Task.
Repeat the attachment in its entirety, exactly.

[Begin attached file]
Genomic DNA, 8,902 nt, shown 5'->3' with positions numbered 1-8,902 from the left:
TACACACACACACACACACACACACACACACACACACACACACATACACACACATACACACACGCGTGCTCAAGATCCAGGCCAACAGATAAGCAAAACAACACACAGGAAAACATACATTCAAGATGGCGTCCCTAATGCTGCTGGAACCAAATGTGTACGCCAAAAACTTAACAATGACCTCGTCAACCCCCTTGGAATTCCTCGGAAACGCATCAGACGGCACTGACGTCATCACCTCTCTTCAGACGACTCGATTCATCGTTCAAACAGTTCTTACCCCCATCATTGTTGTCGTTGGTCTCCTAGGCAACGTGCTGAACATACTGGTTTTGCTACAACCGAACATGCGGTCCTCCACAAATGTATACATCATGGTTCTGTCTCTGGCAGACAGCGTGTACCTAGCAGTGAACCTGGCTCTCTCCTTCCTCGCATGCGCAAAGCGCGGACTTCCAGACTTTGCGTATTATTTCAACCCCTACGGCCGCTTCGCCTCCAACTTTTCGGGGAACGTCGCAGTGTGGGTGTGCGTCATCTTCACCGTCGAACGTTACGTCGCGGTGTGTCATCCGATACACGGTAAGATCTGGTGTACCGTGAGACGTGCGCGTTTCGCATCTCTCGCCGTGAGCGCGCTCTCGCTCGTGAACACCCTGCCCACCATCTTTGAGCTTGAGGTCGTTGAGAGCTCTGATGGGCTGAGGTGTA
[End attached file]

Genomic DNA, 8,902 nt, shown 5'->3' with positions numbered 1-8,902 from the left:
TACACACACACACACACACACACACACACACACACACACACACATACACACACATACACACACGCGTGCTCAAGATCCAGGCCAACAGATAAGCAAAACAACACACAGGAAAACATACATTCAAGATGGCGTCCCTAATGCTGCTGGAACCAAATGTGTACGCCAAAAACTTAACAATGACCTCGTCAACCCCCTTGGAATTCCTCGGAAACGCATCAGACGGCACTGACGTCATCACCTCTCTTCAGACGACTCGATTCATCGTTCAAACAGTTCTTACCCCCATCATTGTTGTCGTTGGTCTCCTAGGCAACGTGCTGAACATACTGGTTTTGCTACAACCGAACATGCGGTCCTCCACAAATGTATACATCATGGTTCTGTCTCTGGCAGACAGCGTGTACCTAGCAGTGAACCTGGCTCTCTCCTTCCTCGCATGCGCAAAGCGCGGACTTCCAGACTTTGCGTATTATTTCAACCCCTACGGCCGCTTCGCCTCCAACTTTTCGGGGAACGTCGCAGTGTGGGTGTGCGTCATCTTCACCGTCGAACGTTACGTCGCGGTGTGTCATCCGATACACGGTAAGATCTGGTGTACCGTGAGACGTGCGCGTTTCGCATCTCTCGCCGTGAGCGCGCTCTCGCTCGTGAACACCCTGCCCACCATCTTTGAGCTTGAGGTCGTTGAGAGCTCTGATGGGCTGAGGTGTA